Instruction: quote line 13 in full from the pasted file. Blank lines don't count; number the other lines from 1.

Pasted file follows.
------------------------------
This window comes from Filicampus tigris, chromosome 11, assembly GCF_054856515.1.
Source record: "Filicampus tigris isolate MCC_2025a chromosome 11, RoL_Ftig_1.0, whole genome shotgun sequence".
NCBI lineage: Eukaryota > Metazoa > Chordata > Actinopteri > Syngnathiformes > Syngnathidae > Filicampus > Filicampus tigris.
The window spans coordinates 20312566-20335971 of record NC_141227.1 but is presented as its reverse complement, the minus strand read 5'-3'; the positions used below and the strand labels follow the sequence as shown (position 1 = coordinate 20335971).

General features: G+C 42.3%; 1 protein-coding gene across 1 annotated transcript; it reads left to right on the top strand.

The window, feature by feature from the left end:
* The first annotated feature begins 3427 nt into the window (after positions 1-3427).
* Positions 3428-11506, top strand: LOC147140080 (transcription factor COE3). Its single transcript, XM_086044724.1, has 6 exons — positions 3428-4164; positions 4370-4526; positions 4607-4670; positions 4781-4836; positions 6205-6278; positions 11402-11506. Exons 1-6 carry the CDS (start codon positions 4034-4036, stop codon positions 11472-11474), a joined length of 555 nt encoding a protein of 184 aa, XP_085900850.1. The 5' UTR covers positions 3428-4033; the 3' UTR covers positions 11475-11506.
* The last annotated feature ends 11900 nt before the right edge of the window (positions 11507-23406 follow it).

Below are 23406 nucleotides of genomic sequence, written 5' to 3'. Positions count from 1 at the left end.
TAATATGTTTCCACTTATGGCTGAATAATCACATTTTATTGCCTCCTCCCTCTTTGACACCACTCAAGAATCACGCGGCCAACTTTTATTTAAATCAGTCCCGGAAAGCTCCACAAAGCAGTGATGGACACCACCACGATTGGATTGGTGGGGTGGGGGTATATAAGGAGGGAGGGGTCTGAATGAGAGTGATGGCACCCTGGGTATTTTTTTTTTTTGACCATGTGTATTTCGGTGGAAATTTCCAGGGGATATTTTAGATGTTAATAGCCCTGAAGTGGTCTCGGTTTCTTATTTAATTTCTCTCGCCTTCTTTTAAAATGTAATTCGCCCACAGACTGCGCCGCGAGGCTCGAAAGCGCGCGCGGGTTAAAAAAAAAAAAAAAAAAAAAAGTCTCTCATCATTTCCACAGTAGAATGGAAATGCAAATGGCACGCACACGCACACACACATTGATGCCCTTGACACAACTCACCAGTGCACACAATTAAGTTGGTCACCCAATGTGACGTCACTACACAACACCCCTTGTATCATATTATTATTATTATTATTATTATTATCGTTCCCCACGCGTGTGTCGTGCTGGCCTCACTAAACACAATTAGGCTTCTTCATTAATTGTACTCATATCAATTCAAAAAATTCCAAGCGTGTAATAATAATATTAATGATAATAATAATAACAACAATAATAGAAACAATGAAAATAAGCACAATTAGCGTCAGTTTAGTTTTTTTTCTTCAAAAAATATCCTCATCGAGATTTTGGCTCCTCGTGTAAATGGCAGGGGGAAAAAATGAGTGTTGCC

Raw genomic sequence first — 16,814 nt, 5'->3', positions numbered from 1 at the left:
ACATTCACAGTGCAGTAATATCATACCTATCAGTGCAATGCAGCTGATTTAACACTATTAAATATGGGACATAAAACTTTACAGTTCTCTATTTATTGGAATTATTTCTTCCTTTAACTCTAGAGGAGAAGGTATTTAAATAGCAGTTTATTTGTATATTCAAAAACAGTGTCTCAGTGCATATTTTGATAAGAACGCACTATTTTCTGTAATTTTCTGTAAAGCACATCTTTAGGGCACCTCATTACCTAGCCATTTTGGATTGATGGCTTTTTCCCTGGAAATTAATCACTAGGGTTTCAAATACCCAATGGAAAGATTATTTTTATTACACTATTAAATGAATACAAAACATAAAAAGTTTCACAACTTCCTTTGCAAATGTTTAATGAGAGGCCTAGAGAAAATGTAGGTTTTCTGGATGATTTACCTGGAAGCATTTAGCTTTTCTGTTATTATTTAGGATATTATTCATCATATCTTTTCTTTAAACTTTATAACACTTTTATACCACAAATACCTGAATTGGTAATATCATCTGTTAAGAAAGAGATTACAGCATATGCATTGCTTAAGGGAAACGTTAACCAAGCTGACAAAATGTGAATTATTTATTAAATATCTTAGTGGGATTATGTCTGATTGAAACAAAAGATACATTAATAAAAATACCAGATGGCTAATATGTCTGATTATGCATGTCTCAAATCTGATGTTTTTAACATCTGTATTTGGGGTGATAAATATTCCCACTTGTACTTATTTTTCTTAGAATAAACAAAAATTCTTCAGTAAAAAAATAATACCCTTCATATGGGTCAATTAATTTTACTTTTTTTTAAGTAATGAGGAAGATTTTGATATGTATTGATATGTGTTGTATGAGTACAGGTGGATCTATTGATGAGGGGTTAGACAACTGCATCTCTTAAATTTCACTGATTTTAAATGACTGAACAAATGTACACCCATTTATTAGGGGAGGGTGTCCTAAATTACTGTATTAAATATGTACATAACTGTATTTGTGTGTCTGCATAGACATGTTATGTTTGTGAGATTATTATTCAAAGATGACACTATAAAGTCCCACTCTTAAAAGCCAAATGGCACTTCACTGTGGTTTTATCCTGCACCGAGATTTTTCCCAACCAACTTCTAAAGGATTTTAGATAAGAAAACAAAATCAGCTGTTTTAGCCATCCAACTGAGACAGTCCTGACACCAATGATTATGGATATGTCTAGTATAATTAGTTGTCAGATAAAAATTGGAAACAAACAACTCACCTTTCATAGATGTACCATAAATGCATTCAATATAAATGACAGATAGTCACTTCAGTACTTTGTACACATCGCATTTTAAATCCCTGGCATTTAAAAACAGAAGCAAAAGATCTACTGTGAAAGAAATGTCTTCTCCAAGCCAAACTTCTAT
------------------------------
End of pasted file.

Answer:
ACATTCACAGTGCAGTAATATCATACCTATCAGTGCAATGCAGCTGATTTAACACTATTAAATATGGGACATAAAACTTTACAGTTCTCTATTTATTGGAATTATTTCTTCCTTTAACTCTAGAGGAGAAGGTATTTAAATAGCAGTTTATTTGTATATTCAAAAACAGTGTCTCAGTGCATATTTTGATAAGAACGCACTATTTTCTGTAATTTTCTGTAAAGCACATCTTTAGGGCACCTCATTACCTAGCCATTTTGGATTGATGGCTTTTTCCCTGGAAATTAATCACTAGGGTTTCAAATACCCAATGGAAAGATTATTTTTATTACACTATTAAATGAATACAAAACATAAAAAGTTTCACAACTTCCTTTGCAAATGTTTAATGAGAGGCCTAGAGAAAATGTAGGTTTTCTGGATGATTTACCTGGAAGCATTTAGCTTTTCTGTTATTATTTAGGATATTATTCATCATATCTTTTCTTTAAACTTTATAACACTTTTATACCACAAATACCTGAATTGGTAATATCATCTGTTAAGAAAGAGATTACAGCATATGCATTGCTTAAGGGAAACGTTAACCAAGCTGACAAAATGTGAATTATTTATTAAATATCTTAGTGGGATTATGTCTGATTGAAACAAAAGATACATTAATAAAAATACCAGATGGCTAATATGTCTGATTATGCATGTCTCAAATCTGATGTTTTTAACATCTGTATTTGGGGTGATAAATATTCCCACTTGTACTTATTTTTCTTAGAATAAACAAAAATTCTTCAGTAAAAAAATAATACCCTTCATATGGGTCAATTAATTTTACTTTTTTTTAAGTAATGAGGAAGATTTTGATATGTATTGATATGTGTTGTATGAGTACAGGTGGATCTATTGATGAGGGGTTAGACAACTGCATCTCTTAAATTTCACTGATTTTAAATGACTGAACAAATGTACACCCATTTATTAGGGGAGGGTGTCCTAAATTACTGTATTAAATATGTACATAACTGTATTTGTGTGTCTGCATAGACATGTTATGTTTGTGAGATTATTATTCAAAGATGACACTATAAAGTCCCACTCTTAAAAGCCAAATGGCACTTCACTGTGGTTTTATCCTGCACCGAGATTTTTCCCAACCAACTTCTAAAGGATTTTAGATAAGAAAACAAAATCAGCTGTTTTAGCCATCCAACTGAGACAGTCCTGACACCAATGATTATGGATATGTCTAGTATAATTAGTTGTCAGATAAAAATTGGAAACAAACAACTCACCTTTCATAGATGTACCATAAATGCATTCAATATAAATGACAGATAGTCACTTCAGTACTTTGTACACATCGCATTTTAAATCCCTGGCATTTAAAAACAGAAGCAAAAGATCTACTGTGAAAGAAATGTCTTCTCCAAGCCAAACTTCTAT